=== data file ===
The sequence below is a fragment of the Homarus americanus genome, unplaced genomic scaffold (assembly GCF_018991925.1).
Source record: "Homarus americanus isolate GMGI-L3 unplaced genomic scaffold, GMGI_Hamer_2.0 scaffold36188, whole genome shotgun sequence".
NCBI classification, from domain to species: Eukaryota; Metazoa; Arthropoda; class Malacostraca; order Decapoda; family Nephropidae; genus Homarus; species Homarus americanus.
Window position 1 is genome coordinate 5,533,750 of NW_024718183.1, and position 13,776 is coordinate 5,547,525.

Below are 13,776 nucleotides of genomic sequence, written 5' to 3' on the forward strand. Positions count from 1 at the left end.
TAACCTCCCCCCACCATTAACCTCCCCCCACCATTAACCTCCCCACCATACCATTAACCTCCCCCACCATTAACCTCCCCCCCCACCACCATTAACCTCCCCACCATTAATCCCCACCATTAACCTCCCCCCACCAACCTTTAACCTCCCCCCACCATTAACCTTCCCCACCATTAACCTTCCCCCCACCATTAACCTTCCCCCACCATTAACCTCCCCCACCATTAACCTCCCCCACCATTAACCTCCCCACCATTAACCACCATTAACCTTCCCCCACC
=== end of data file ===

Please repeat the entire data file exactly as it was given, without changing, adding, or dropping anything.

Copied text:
The sequence below is a fragment of the Homarus americanus genome, unplaced genomic scaffold (assembly GCF_018991925.1).
Source record: "Homarus americanus isolate GMGI-L3 unplaced genomic scaffold, GMGI_Hamer_2.0 scaffold36188, whole genome shotgun sequence".
NCBI classification, from domain to species: Eukaryota; Metazoa; Arthropoda; class Malacostraca; order Decapoda; family Nephropidae; genus Homarus; species Homarus americanus.
Window position 1 is genome coordinate 5,533,750 of NW_024718183.1, and position 13,776 is coordinate 5,547,525.

Below are 13,776 nucleotides of genomic sequence, written 5' to 3' on the forward strand. Positions count from 1 at the left end.
TAACCTCCCCCCACCATTAACCTCCCCCCACCATTAACCTCCCCACCATACCATTAACCTCCCCCACCATTAACCTCCCCCCCCACCACCATTAACCTCCCCACCATTAATCCCCACCATTAACCTCCCCCCACCAACCTTTAACCTCCCCCCACCATTAACCTTCCCCACCATTAACCTTCCCCCCACCATTAACCTTCCCCCACCATTAACCTCCCCCACCATTAACCTCCCCCACCATTAACCTCCCCACCATTAACCACCATTAACCTTCCCCCACC